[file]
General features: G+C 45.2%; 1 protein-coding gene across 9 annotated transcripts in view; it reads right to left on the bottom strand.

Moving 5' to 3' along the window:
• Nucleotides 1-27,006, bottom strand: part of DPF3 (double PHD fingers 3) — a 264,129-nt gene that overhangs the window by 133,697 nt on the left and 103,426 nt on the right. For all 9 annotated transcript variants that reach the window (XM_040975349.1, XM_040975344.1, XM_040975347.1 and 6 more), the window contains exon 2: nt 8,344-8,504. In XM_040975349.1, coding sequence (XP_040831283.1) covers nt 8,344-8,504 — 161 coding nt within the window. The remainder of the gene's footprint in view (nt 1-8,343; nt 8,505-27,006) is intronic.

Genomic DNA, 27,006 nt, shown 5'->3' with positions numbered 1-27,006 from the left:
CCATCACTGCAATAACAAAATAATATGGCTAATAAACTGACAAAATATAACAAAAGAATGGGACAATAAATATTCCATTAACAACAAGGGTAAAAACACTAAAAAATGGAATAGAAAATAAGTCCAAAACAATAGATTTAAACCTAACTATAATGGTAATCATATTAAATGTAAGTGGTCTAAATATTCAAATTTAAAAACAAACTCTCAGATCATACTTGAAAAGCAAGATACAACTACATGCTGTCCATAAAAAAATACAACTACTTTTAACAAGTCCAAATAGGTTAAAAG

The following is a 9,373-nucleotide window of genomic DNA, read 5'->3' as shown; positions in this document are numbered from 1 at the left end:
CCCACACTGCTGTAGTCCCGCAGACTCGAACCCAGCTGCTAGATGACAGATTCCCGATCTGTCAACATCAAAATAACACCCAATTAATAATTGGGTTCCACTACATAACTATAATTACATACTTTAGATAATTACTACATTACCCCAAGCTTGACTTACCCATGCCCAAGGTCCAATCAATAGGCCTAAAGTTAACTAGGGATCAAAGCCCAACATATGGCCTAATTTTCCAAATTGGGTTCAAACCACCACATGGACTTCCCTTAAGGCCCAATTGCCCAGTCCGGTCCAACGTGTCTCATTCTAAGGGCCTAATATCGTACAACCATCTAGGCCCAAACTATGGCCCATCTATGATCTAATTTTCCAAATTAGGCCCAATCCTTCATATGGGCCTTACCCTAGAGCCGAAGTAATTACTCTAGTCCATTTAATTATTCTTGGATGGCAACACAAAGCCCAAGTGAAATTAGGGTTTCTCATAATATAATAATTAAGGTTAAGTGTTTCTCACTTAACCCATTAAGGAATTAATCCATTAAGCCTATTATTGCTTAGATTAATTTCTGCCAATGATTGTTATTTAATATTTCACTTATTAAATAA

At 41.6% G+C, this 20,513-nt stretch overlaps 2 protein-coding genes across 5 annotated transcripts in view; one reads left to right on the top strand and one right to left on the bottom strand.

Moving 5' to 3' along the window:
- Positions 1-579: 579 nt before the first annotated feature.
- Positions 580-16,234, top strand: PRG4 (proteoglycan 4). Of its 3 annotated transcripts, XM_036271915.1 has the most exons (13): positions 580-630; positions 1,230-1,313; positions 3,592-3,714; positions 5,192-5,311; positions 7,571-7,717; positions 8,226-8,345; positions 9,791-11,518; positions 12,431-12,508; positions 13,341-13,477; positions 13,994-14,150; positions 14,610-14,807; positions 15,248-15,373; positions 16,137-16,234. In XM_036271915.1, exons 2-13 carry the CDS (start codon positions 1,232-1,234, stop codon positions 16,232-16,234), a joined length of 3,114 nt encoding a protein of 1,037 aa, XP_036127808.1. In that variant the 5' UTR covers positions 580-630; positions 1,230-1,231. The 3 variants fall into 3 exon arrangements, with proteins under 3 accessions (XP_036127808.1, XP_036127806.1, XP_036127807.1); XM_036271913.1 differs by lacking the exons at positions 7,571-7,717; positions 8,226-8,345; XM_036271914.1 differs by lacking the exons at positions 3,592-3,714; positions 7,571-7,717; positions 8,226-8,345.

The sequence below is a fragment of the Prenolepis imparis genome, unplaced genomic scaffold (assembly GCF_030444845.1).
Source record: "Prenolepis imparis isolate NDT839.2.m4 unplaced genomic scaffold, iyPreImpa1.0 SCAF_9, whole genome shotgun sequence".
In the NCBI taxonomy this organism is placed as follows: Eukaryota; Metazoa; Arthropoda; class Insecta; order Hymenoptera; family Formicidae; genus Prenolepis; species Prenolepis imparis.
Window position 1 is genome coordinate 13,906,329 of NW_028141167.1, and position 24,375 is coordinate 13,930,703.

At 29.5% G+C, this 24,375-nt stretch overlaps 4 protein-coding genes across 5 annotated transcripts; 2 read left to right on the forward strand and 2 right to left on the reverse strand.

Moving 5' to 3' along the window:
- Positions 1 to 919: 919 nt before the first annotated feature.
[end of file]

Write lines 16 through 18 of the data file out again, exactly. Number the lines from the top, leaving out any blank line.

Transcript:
At 29.5% G+C, this 24,375-nt stretch overlaps 4 protein-coding genes across 5 annotated transcripts; 2 read left to right on the forward strand and 2 right to left on the reverse strand.

Moving 5' to 3' along the window:
- Positions 1 to 919: 919 nt before the first annotated feature.